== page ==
Indigenous women traders in the negotiation of space, place, and identity in the Merauke regency, Papua Province, Indonesia
Kanem, V. T. (2018). Indigenous women traders in the negotiation of space, place, and identity in the Merauke regency, Papua Province, Indonesia (Thesis, Master of Social Sciences (MSocSc)). The University of Waikato, Hamilton, New Zealand. Retrieved from https://hdl.handle.net/10289/12104
Permanent Research Commons link: https://hdl.handle.net/10289/12104
This research focuses on Indigenous women traders in Merauke regency, Papua Province, Indonesia. Indigenous women traders, known as Mama-Mama, are group of women who play a very important role in distributing local produces from rural area to the market as well as the role as a family food provider. They are also involved in maintaining and strengthening the existence of traditional knowledge. In the last four decades, the presence of Indonesian traders at the market has exceeded the number of native traders. The market which is vital for the Papuan community has become dominated by Indonesian traders. The first issue faced by Mama-Mama is the development of concrete stalls at Wamanggu in a way that did not consider Mama-Mama’s needs. Furthermore, Mama-Mama experienced high competition in selling their traditional goods because of their lack of skills and limited access to resources as compared to Indonesian traders. Lastly, a mega project in 2010 set up by the Indonesian government called MIFEE (Merauke Integrated Food and Energy Estate), which aimed to overcome a food crisis in Indonesia, has led to massive deforestation. Deforestation has, in turn, reduced the population of sago trees in the forest. Sago is one of the indigenous traditional foods which also represents the cultural identity of Merauke’s local tribe, the Marind tribe. Another concern appeared when the distribution of sago flour at the market declined slightly. This affected sago consumption among the local people because rice was available as a substitute meal. The shrinking of sago production has also affected Mama-Mama’s daily earnings. Several times, with assistance from Sekretariat Keadilan dan Perdamaian Keuskupan Agung Merauke (SKP-KAME) and Lembaga Advokasi Peduli Perempuan (eL-AdPPer), Mama-Mama have been tried to speak up for their rights. They have tried to convey their problems to the House of Representatives (DPRD), but they found it difficult to penetrate the government hierarchy. Mama-Mama’s voices almost never been well followed up by the member of the House of Representatives, while their problems have been used by a certain candidate as one of political campaign issues to win the election. This study explores the presence of Indonesian traders which affected Mama-Mama’s access to adequate stalls, trading opportunities and their roles in reproducing and maintaining the production of traditional knowledge. Further, this study also analyse how power, space, and place are interconnected in dealing with the market complexities.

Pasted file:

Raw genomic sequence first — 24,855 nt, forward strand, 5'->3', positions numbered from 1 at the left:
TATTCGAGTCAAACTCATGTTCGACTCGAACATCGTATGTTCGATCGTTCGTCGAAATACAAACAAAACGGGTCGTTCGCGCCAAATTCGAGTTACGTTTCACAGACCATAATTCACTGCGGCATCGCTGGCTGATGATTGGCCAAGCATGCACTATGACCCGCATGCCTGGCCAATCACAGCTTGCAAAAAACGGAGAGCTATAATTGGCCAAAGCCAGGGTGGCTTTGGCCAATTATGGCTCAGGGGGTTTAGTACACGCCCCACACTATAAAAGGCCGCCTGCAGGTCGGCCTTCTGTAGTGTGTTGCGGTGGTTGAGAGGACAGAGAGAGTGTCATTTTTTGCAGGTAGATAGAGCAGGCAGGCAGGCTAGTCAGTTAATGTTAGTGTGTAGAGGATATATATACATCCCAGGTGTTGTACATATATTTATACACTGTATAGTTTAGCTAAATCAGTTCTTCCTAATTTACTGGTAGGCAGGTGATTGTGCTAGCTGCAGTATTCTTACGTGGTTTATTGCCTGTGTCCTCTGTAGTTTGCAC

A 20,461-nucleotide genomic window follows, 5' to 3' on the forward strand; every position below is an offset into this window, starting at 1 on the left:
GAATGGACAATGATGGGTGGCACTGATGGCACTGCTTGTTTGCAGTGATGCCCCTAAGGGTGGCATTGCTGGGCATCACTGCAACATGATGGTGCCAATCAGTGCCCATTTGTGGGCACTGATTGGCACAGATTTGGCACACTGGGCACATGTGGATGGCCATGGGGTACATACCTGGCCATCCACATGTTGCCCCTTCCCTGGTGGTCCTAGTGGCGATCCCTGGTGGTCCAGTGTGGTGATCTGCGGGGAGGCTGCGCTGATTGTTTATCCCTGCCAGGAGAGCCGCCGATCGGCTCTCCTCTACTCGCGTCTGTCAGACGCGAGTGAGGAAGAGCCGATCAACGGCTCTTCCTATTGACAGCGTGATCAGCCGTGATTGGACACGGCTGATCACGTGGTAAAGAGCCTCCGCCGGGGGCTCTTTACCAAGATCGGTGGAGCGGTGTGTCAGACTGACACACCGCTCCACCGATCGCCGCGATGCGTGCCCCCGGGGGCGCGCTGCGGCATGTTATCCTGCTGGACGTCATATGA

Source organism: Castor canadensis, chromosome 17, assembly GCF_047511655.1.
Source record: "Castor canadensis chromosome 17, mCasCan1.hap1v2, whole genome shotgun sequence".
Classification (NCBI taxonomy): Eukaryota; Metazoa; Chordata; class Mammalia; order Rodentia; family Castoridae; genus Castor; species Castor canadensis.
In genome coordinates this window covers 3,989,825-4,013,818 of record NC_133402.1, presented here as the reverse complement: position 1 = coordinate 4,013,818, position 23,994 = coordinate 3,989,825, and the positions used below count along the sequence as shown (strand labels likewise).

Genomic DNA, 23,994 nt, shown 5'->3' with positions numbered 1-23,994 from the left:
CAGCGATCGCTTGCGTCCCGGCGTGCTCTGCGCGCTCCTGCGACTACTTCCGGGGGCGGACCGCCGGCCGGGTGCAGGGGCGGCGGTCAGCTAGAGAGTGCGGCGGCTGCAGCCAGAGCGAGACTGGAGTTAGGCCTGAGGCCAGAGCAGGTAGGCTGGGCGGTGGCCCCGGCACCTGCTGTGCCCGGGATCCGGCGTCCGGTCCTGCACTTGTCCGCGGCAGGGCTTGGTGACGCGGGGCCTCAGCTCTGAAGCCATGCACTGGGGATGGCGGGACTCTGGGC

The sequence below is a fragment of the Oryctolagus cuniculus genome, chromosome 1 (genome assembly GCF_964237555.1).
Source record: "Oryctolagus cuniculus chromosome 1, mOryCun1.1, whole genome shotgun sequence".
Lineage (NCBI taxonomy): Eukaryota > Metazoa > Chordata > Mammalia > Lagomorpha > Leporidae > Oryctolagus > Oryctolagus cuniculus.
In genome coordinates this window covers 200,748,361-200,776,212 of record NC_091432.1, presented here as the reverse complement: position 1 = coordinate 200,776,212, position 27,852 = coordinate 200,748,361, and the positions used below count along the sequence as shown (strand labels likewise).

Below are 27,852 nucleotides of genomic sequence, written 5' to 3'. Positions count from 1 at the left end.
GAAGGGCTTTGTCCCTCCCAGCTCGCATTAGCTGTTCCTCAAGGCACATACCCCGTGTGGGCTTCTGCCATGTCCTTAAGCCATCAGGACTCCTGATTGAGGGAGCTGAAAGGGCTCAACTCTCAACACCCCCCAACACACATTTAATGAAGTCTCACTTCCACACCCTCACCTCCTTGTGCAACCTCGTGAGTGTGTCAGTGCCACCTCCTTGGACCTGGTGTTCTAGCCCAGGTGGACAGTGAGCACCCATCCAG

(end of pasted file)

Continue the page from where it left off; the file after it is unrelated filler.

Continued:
The University of Waikato
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